Exploring available light for feature film "Concussion"

Director: Stacie Passon

Director of Photography: David Kruta


Meet Abby - a bored, wealthy, lesbian housewife from the suburbs who, by day as her kids sit in school, becomes a prostitute for women. The piece is actually a character study of a woman who, given every advantage, still finds herself lost in life. She has made every choice in her life, she's been able to educate herself and to fulfill her potential. Still she sits alone in the suburbs folding laundry - hidden - devoid of passion and purpose.


Starting in a spin class, as we hear the punk rock song "Connection" by Elastica. Over the course of the film, we meet our Abby's family, her contractor, and her friends. Her female-only clients range in age, some funny, some quirky – all mirroring her in a specific way.


Abby is played by Robin Weigert, a Emmy-nominated actor for her performance of Calamity Jane in HBO's Deadwood. She has been featured prominently in movies by Suzanne Bier, Steven Soderbergh and Charlie Kaufman. Supporting cast includes Maggie Siff (Sons of Anarchy, Mad Men), Janel Moloney (The West Wing), Ben Shenkman (Pi, Requiem for a Dream), Julie Fain Lawrence (Law & Order), Emily Kinney (The Walking Dead) and a slew of other great talent.


The most interesting part of how this film came to be from the a cinematography aspect was the growth in scale. In my earliest talks with director Stacie Passon, it was meant to be an extremely low-profile, guerilla filmmaking adventure. I took a lot of inspiration from the films of Terrence Malick not only for the aesthetic, but to learn as much as I could about what shooting only available light meant. And although the size of the production grew very rapidly, we had created a look that we would pursue throughout the film.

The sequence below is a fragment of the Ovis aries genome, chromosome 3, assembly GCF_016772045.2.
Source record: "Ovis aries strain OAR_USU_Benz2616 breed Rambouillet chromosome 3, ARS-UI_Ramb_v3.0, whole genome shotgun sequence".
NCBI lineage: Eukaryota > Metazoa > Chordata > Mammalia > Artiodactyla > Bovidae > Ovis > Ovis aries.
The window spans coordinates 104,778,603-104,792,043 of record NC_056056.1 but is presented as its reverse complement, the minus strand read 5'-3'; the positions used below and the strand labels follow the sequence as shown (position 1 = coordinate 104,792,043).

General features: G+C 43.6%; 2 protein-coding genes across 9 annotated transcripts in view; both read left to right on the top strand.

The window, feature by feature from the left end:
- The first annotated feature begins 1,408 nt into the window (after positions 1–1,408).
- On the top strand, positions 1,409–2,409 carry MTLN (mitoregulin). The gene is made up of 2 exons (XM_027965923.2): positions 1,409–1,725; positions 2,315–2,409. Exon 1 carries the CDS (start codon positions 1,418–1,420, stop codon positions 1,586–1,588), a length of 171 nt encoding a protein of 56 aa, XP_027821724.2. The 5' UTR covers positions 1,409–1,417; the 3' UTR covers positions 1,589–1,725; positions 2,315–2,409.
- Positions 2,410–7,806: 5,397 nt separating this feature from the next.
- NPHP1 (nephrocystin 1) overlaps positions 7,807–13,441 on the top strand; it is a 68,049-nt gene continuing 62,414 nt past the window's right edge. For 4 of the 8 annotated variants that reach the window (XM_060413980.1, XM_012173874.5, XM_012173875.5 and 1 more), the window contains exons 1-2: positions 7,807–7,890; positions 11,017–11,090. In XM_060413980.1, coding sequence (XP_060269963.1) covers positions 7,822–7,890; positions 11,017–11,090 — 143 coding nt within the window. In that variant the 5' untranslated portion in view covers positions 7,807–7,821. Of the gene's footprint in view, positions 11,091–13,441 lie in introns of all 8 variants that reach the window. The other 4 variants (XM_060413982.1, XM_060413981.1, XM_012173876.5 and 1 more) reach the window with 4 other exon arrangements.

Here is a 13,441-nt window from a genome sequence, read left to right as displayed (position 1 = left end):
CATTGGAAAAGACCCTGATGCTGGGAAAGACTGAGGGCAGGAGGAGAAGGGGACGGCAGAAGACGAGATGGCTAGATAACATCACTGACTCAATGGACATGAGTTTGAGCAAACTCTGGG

The story of Abby starts out with her living in a cage - a modern housewife locked at home with the laundry. The lighting and framing choices reflect her claustrophobia in the use of long lenses, closeups and foreground elements to show her obstructed on all sides. As she finds more freedom in the city, the framing widens and camerawork becomes more playful and dynamic. Finally, as her two lives collide, the aesthetics start merging and overlapping.


We shot on the Red Epic camera using Zeiss Superspeed lenses. The lenses have fantastic coverage of the larger sensor, all the way down through the 18mm. I chose the Superspeeds because they were the fastest lenses we could get within our budget range, and although I hesitate to shoot at a T1.3, due to our limited equipment we had to use it several times throughout the film. However, the imperfections in glass this old meant that we got a very beautiful, organic look on a camera that can sometimes feel very cold and unforgiving.